He who dies with the most toys wins, or so they say. But what’s the point of having all those playthings if death is going to rip you from them anyway?
In Thomas Gibbons’s futuristic two-hander “Uncanny Valley,” presented by the Contemporary American Theater Festival at 59E59 Theaters, a very wealthy man named Julian hasn’t quite found immortality, but he has bought a means to forestall his demise for at least a couple of centuries.
With pancreatic cancer about to kill him, Julian plans to download the contents of his mind into an artificial human that carries his DNA and looks just as he did at 34, more than half a lifetime ago. The machine will assume his identity and his existence.
“I haven’t had enough,” Julian tells Claire, a neuroscientist who has spent her career working on artificial consciousness. “This world, this life! I can’t even imagine having my fill.”
The simulated Julian (Alex Podulke) is at first little more than a talking head in Claire’s office. Soon he gets a torso, then one arm and another, eventually an entire body. Schooling him, before the download, in the ways of our “skittish species,” Claire (Barbara Kingsley) explains the phenomenon of the uncanny valley: People get creeped out when something — such as the android Bina48, which inspired this play — looks almost, but not quite, human.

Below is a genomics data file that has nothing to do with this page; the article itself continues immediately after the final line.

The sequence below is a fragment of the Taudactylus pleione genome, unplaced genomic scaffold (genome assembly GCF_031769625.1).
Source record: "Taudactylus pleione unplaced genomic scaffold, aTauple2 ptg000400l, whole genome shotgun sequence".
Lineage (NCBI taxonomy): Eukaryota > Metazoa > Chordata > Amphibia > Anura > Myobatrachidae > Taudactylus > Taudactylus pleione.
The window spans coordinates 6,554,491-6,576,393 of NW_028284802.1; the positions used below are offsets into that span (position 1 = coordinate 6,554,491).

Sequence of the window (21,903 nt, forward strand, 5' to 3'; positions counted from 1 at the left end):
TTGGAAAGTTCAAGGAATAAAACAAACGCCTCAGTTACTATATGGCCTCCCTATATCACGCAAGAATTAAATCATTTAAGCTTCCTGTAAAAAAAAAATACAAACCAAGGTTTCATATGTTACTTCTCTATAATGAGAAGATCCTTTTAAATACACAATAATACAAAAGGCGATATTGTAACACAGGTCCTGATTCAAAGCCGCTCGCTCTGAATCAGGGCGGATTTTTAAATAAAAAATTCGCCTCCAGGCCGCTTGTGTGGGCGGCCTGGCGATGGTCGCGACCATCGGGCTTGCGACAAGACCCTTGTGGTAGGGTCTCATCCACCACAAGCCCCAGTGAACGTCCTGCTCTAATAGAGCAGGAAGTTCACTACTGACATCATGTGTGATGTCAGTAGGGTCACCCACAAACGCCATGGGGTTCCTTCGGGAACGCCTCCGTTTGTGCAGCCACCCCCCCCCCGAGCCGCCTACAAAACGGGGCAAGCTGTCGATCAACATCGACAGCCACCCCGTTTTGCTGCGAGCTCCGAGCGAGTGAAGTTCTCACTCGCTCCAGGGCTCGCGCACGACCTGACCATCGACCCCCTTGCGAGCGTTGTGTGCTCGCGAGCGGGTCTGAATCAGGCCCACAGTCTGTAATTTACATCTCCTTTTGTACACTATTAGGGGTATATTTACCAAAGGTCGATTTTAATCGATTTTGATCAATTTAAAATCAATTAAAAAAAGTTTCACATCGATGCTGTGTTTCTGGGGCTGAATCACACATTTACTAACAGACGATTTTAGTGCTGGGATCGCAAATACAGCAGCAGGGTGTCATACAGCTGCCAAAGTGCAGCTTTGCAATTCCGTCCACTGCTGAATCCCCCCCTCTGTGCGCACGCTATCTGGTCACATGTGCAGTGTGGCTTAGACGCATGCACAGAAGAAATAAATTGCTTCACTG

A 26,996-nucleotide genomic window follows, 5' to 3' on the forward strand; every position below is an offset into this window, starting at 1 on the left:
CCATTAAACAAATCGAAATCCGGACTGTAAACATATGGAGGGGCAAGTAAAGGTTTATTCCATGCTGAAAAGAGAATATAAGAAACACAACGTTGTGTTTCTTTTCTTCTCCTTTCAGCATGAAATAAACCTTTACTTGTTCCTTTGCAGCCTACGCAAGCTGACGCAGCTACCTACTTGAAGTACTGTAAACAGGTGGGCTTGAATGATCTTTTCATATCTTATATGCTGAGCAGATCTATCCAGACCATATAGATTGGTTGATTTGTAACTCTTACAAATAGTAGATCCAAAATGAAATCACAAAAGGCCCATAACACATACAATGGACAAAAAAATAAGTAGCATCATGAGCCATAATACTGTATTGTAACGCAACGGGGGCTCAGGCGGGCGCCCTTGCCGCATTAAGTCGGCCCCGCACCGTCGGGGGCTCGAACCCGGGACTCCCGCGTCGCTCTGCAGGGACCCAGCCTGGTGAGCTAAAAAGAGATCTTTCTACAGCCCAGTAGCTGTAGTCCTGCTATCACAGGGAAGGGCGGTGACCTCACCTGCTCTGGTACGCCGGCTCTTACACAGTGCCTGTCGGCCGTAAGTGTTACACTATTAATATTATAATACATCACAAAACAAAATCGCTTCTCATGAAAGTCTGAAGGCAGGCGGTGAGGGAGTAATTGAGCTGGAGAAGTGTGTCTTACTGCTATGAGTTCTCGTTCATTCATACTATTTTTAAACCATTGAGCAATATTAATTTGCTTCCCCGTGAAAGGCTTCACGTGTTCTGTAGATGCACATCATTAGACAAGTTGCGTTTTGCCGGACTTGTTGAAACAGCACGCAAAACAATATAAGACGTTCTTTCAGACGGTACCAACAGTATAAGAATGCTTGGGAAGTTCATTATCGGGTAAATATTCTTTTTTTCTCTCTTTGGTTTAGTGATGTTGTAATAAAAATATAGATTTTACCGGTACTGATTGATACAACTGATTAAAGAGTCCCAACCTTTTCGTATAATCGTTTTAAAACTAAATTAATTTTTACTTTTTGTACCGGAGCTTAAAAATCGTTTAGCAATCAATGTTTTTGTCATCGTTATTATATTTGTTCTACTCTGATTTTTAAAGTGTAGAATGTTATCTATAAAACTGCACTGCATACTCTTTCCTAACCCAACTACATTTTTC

Mr. Podulke’s alert, sympathetic performance never elicits that shuddery sensation. Instead, he makes Julian a recognizable Mitt Romney type — even in the stiff, mechanical manner Julian has early on. Post-download, endowed with an oligarch’s smooth, entitled confidence, he retains a faint androidal echo in his speech and seems just disconnected enough from the concerns of ordinary humans.
The notion of human consciousness transplanted into machines is in the air right now. In Brooklyn, a different play called “The Uncanny Valley” features two actors and a RoboThespian, which is exactly what it sounds like. In Los Angeles, holograms substitute for dead loved ones in Jordan Harrison’s “Marjorie Prime.”
Mr. Gibbons’s “Uncanny Valley” is set perhaps 40-some years in the future but deliberately, somewhat jarringly, designed to look like now. It’s a techno take on the Pinocchio story: We watch Julian become an almost-real man, with Claire as one of a team of Geppettos. At 70, worried about her ailing, older husband, she’s familiar with the ravages of mortality that the wealthy can now escape.
Yet, as directed by Tom Dugdale, Ms. Kingsley seldom seems truly present, so it is difficult to believe in Claire the way we do in Julian. He is only a simulated human, and there may be a void where his ethical compass ought to be. But we’re sort of rooting for him just the same.